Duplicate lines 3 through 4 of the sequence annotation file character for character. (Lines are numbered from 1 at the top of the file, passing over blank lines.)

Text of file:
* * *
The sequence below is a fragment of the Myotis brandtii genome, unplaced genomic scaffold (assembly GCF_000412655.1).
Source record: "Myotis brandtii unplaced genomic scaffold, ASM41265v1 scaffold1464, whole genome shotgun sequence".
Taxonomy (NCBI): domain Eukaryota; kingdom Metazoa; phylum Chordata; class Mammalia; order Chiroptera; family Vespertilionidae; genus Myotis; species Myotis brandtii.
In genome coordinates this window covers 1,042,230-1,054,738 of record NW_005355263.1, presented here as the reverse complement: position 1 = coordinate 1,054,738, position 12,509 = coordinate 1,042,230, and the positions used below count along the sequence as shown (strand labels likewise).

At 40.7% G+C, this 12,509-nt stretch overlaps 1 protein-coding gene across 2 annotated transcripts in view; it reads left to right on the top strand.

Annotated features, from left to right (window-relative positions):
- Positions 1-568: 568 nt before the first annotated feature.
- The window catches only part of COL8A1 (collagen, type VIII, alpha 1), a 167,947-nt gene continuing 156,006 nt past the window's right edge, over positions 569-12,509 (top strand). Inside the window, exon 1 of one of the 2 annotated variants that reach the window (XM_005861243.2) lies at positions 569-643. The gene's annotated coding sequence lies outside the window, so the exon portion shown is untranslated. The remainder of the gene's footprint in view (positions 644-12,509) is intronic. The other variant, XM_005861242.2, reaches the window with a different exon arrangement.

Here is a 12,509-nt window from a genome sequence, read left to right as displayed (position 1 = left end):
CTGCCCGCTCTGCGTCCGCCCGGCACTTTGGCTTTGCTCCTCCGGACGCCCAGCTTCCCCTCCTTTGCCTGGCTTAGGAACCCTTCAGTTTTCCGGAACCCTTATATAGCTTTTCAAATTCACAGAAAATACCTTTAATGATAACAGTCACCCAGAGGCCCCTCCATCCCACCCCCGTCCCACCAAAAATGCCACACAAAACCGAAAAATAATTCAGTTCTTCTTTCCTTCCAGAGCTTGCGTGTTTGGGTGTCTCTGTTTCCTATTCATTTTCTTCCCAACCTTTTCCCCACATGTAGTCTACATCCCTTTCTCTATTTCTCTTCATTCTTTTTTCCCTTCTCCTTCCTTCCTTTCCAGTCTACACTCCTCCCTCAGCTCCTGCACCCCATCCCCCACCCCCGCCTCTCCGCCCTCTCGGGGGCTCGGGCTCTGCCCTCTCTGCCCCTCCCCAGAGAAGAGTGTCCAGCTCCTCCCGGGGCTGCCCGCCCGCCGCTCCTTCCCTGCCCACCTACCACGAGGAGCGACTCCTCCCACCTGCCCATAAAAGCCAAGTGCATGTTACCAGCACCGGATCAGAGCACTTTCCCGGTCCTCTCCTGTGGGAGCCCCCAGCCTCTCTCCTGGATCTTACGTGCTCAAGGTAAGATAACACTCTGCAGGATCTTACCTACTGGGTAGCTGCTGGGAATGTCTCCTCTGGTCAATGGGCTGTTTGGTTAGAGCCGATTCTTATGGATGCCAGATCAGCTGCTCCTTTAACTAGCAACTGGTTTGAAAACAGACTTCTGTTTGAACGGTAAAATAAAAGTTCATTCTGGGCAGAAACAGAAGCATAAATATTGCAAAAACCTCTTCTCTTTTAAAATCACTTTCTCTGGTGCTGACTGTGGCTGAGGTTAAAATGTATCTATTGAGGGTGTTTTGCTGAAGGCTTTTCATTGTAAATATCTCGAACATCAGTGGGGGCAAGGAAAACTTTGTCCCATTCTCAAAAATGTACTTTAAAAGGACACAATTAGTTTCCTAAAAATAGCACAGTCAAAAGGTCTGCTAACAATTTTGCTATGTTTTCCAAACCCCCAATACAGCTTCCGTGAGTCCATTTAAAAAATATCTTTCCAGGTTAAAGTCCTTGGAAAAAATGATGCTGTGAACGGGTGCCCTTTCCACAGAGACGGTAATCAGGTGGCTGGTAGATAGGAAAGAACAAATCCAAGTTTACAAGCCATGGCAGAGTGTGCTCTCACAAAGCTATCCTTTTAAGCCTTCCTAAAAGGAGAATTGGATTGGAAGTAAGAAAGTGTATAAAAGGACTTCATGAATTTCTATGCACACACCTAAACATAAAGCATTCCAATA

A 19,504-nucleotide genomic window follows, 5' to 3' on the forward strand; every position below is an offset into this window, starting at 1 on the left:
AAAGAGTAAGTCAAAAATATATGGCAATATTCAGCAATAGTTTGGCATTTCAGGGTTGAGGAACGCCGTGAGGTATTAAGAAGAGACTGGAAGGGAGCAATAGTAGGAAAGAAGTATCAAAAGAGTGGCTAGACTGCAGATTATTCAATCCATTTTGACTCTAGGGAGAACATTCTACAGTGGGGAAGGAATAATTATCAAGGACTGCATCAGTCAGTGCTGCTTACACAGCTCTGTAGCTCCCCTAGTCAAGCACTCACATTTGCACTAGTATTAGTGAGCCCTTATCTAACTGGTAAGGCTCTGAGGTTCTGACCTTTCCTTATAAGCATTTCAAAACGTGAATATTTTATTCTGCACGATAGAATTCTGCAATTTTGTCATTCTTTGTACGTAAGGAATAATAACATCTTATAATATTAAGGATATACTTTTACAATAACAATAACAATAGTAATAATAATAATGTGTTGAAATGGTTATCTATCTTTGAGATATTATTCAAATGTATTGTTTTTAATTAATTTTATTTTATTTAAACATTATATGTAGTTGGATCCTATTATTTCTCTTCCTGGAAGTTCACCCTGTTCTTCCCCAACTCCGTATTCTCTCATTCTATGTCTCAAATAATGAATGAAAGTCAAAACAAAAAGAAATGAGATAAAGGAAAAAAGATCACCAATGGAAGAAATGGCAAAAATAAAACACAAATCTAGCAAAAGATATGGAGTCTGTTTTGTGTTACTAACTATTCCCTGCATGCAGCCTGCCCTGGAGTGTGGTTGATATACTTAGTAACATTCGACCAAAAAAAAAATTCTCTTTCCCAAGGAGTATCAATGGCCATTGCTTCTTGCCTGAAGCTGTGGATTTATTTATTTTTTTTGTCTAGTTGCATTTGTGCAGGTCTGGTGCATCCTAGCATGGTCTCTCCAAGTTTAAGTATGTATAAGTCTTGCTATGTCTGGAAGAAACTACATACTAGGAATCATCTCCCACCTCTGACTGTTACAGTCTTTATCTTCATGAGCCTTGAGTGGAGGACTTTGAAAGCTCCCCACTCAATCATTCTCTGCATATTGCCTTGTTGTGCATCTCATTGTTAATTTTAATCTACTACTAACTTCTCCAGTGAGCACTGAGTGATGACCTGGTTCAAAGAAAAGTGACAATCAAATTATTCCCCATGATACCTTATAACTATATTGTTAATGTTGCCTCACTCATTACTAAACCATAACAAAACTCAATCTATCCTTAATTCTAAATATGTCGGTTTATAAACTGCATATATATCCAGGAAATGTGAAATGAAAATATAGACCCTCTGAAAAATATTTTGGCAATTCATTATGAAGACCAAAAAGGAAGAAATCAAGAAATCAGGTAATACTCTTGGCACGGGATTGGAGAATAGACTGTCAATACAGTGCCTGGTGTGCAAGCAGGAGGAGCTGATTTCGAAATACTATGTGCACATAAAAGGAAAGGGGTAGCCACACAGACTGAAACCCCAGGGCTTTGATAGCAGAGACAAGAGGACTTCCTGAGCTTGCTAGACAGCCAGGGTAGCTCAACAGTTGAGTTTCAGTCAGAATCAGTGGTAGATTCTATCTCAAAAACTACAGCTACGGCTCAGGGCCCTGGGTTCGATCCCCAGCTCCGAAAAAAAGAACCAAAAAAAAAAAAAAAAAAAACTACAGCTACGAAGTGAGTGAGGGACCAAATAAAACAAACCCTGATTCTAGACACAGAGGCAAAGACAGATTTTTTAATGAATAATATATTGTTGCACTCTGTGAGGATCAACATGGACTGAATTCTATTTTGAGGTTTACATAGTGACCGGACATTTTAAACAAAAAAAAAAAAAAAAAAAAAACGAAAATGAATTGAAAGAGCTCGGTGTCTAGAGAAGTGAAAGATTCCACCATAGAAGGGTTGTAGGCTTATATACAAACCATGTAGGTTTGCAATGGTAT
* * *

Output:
Taxonomy (NCBI): domain Eukaryota; kingdom Metazoa; phylum Chordata; class Mammalia; order Chiroptera; family Vespertilionidae; genus Myotis; species Myotis brandtii.
In genome coordinates this window covers 1,042,230-1,054,738 of record NW_005355263.1, presented here as the reverse complement: position 1 = coordinate 1,054,738, position 12,509 = coordinate 1,042,230, and the positions used below count along the sequence as shown (strand labels likewise).